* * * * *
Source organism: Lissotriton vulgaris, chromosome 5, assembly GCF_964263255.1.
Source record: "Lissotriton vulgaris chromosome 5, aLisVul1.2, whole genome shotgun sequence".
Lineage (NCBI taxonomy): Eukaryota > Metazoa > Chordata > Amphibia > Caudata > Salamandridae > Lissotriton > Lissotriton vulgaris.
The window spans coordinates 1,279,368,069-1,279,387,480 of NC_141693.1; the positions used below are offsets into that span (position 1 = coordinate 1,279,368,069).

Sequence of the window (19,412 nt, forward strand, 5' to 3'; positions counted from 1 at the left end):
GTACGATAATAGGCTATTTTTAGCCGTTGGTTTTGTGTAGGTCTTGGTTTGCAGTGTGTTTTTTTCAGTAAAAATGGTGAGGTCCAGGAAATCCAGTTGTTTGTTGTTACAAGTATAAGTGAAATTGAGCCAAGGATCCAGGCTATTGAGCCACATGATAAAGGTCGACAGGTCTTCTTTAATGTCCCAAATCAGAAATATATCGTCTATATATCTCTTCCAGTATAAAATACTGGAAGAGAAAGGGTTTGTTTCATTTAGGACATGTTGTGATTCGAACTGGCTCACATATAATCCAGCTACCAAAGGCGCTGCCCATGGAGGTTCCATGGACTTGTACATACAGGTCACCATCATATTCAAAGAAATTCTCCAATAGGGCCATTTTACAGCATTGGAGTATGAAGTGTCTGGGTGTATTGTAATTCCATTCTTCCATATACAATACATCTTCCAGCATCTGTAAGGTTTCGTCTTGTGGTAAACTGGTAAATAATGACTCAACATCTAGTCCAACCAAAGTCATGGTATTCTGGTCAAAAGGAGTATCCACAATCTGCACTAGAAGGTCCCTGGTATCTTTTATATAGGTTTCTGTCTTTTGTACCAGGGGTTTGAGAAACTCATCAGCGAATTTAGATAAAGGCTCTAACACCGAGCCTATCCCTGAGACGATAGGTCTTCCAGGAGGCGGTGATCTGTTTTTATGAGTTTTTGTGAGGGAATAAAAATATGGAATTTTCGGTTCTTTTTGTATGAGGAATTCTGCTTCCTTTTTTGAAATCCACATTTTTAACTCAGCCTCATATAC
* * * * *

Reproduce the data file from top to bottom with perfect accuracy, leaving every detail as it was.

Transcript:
Source organism: Lissotriton vulgaris, chromosome 5, assembly GCF_964263255.1.
Source record: "Lissotriton vulgaris chromosome 5, aLisVul1.2, whole genome shotgun sequence".
Lineage (NCBI taxonomy): Eukaryota > Metazoa > Chordata > Amphibia > Caudata > Salamandridae > Lissotriton > Lissotriton vulgaris.
The window spans coordinates 1,279,368,069-1,279,387,480 of NC_141693.1; the positions used below are offsets into that span (position 1 = coordinate 1,279,368,069).

Sequence of the window (19,412 nt, forward strand, 5' to 3'; positions counted from 1 at the left end):
GTACGATAATAGGCTATTTTTAGCCGTTGGTTTTGTGTAGGTCTTGGTTTGCAGTGTGTTTTTTTCAGTAAAAATGGTGAGGTCCAGGAAATCCAGTTGTTTGTTGTTACAAGTATAAGTGAAATTGAGCCAAGGATCCAGGCTATTGAGCCACATGATAAAGGTCGACAGGTCTTCTTTAATGTCCCAAATCAGAAATATATCGTCTATATATCTCTTCCAGTATAAAATACTGGAAGAGAAAGGGTTTGTTTCATTTAGGACATGTTGTGATTCGAACTGGCTCACATATAATCCAGCTACCAAAGGCGCTGCCCATGGAGGTTCCATGGACTTGTACATACAGGTCACCATCATATTCAAAGAAATTCTCCAATAGGGCCATTTTACAGCATTGGAGTATGAAGTGTCTGGGTGTATTGTAATTCCATTCTTCCATATACAATACATCTTCCAGCATCTGTAAGGTTTCGTCTTGTGGTAAACTGGTAAATAATGACTCAACATCTAGTCCAACCAAAGTCATGGTATTCTGGTCAAAAGGAGTATCCACAATCTGCACTAGAAGGTCCCTGGTATCTTTTATATAGGTTTCTGTCTTTTGTACCAGGGGTTTGAGAAACTCATCAGCGAATTTAGATAAAGGCTCTAACACCGAGCCTATCCCTGAGACGATAGGTCTTCCAGGAGGCGGTGATCTGTTTTTATGAGTTTTTGTGAGGGAATAAAAATATGGAATTTTCGGTTCTTTTTGTATGAGGAATTCTGCTTCCTTTTTTGAAATCCACATTTTTAACTCAGCCTCATATAC